High clouds (Family A)
These generally form above 16,500 feet (5,000 m), in the cold region of the troposphere. However, in Polar regions, they may form as low as 10,000 ft (3,048 m). They are denoted by the prefix cirro- or cirrus. At this altitude, water almost always freezes so clouds are composed of ice crystals. The clouds tend to be wispy, and are often transparent.
Clouds in Family A include:
- Cirrus (Ci)
- Cirrus uncinus
- Cirrus Kelvin-Helmholtz colombia
- Cirrostratus (Cs)
- Cirrocumulus (Cc)
- Contrail, a long thin cloud which develops as the result of the passage of an aircraft at high altitudes.
Middle clouds (Family B)
These develop between 6,500 and 16,500 feet (between 2,000 and 5,000 m) and are denoted by the prefix alto-. They are made of water droplets and are frequently supercooled.
Clouds in Family B include:
- Altostratus (As)
- Altostratus undulatus
- Altocumulus (Ac)
- Altocumulus undulatus
- Altocumulus mackerel sky
- Altocumulus castellanus
- Altocumulus lenticularis
Low clouds (Family C)
These are found up to 6,500 feet (2,000 m) and include the stratus (dense and grey). When stratus clouds contact the ground, they are called fog.
Clouds in Family C include:
- Stratus (St)
- Nimbostratus (Ns)
- Cumulus humilis (Cu)
- Cumulus mediocris (Cu)
- Stratocumulus (Sc)
Vertical clouds (Family D)
These clouds can have strong up-currents, rise far above their bases and form at many heights.
Clouds in Family D include:
- Cumulonimbus (associated with heavy precipitation and thunderstorms) (Cb)
- Cumulonimbus incus
- Cumulonimbus calvus
- Cumulonimbus with mammatus
- Cumulus congestus
A few clouds can be found above the troposphere; these include noctilucent and polar stratospheric clouds (or nacreous clouds), which occur in the mesosphere and stratosphere respectively.
A cloud field is simply a group of clouds, but sometimes cloud fields can take on certain shapes that have their own characteristics and are specially classified. For example, stratocumulus clouds can often be found in the following forms:
- Open cell, which resembles a honeycomb, with clouds around the edges and clear, open space in the middle.
- Closed cell, which is cloudy in the centre and clear on the edges, similar to a filled honeycomb.
- Actinoform, which resembles a leaf or a spoked wheel.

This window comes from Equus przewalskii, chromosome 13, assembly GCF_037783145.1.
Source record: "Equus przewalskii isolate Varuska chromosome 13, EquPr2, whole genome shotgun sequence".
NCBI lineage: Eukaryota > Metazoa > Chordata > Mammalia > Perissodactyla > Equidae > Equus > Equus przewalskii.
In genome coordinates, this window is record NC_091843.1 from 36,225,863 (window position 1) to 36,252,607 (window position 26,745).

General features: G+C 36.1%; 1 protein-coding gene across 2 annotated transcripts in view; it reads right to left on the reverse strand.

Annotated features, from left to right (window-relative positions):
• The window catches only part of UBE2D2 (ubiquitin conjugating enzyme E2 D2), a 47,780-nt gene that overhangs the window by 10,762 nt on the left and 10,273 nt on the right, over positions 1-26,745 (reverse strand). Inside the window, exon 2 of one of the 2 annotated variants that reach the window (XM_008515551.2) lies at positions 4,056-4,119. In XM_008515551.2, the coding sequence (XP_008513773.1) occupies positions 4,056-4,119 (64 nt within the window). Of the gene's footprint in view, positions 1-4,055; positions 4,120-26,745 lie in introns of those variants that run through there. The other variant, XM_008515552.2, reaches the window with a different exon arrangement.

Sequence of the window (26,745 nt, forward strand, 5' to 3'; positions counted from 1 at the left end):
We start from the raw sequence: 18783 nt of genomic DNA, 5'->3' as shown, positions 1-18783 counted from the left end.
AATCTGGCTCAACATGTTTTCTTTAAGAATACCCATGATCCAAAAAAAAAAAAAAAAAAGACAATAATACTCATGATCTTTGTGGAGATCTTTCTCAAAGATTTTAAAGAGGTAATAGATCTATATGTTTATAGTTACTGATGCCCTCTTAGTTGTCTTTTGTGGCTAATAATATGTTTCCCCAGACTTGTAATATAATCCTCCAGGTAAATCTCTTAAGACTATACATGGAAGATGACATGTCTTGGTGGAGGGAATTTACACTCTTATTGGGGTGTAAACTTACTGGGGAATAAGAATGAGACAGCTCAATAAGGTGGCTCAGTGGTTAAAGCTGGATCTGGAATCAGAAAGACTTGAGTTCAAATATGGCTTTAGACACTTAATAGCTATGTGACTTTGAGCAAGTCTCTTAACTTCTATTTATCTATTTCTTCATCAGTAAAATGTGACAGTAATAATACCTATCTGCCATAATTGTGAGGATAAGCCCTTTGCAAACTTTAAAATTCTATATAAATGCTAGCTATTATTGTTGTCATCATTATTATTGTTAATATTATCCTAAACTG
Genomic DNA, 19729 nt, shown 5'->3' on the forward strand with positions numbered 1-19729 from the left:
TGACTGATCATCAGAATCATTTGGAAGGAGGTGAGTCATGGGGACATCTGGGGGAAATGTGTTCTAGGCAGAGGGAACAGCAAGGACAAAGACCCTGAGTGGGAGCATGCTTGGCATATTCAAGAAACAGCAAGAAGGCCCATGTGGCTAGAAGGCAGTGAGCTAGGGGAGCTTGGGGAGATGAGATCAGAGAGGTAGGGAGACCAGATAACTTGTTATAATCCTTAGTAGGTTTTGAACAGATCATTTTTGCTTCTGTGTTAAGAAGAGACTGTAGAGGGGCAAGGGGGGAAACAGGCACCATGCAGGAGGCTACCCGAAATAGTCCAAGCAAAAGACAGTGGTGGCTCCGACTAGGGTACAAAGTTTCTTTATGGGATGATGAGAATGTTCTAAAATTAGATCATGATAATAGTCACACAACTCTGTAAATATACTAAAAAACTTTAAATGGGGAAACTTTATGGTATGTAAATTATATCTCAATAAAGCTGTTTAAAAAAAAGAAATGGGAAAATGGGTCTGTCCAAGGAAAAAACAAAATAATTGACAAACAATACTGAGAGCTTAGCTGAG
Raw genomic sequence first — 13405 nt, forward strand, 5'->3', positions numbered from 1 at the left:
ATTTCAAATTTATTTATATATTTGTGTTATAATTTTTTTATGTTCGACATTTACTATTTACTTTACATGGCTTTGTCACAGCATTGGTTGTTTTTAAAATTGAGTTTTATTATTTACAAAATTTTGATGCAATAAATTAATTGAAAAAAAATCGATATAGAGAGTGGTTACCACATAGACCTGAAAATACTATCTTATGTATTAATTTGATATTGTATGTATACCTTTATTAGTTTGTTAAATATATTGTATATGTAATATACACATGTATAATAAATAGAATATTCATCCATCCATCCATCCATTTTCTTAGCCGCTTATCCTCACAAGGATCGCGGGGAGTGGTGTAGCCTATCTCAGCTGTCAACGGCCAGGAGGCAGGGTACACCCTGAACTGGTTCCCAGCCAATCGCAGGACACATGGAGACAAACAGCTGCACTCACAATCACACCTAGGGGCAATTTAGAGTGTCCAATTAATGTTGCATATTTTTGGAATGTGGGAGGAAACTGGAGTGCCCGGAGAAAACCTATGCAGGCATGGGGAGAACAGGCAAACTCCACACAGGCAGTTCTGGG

The colour of a cloud tells much about what is going on inside the cloud.
Clouds form when relatively warm air containing water vapor is lighter than its surrounding air and this causes it to rise. As it rises it cools and the vapor condenses out of the air as micro-droplets. These tiny particles of water are relatively densely packed, and sunlight cannot penetrate far into the cloud before it is reflected out, giving a cloud its characteristic white colour. As a cloud matures, the droplets may combine to produce larger droplets, which may themselves combine to form droplets large enough to fall as rain. In this process of accumulation, the space between droplets becomes larger and larger, permitting light to penetrate much farther into the cloud. If the cloud is sufficiently large, and the droplets within are spaced far enough apart, it may be that a percentage of the light which enters the cloud is not reflected back out before it is absorbed (Think of how much farther one can see in a heavy rain as opposed to how far one can see in a heavy fog). This process of reflection/ absorption is what leads to the range of cloud colour from white through grey through black. For the same reason, the undersides of large clouds and heavy overcasts appear various degrees of grey; little light is being reflected or transmitted back to the observer.
Other colors occur naturally in clouds. Bluish-grey is the result of light scattering within the cloud. In the visible spectrum, blue and green are at the short end of light's visible wavelengths, while red and yellow are at the long end. The short rays are more easily scattered by water droplets, and the long rays are more likely to be absorbed. The bluish colour is evidence that such scattering is being produced by rain-sized droplets in the cloud.
A more ominous colour is the one seen frequently by severe weather observers. A greenish tinge to a cloud is produced when sunlight is scattered by ice. A cumulonimbus cloud which shows green is a pretty sure sign of imminent heavy rain, hail, strong winds and possible tornados.
Yellowish clouds are rare, but may occur in the late spring through early fall months during forest fire season. The yellow colour is due to the presence of smoke.
Red, orange and pink clouds occur almost entirely at sunrise/sunset and are the result of the scattering of sunlight by the atmosphere itself. The clouds themselves are not that colour; they are merely reflecting the long (and unscattered) rays of sunlight which are predominant at those hours. The effect is much the same as if one were to shine a red spotlight on a white sheet. In combination with large, mature thunderheads, this can produce blood-red clouds. The evening before the Edmonton, Alberta tornado in 1987, Edmontonians observed such clouds — deep black on their dark side and intense red on their sunward side. In this case, the adage "red sky at night, sailor's delight" was clearly incorrect.
Clouds on other planets
Within our solar system, any planet with an atmosphere also has clouds. Venus' clouds are composed entirely of sulfuric acid droplets. Mars has high, thin clouds of water ice. Both Jupiter and Saturn have an outer cloud deck composed of ammonia clouds, an intermediate deck of ammonium hydrosulfide clouds and an inner deck of water clouds. Uranus and Neptune have atmospheres dominated by methane clouds.
Saturn's moon Titan has clouds which are believed to be composed of droplets of liquid methane. The Cassini-Huygens Saturn mission has uncovered evidence of a fluid cycle on Titan, including fluvial channels on the surface of the moon.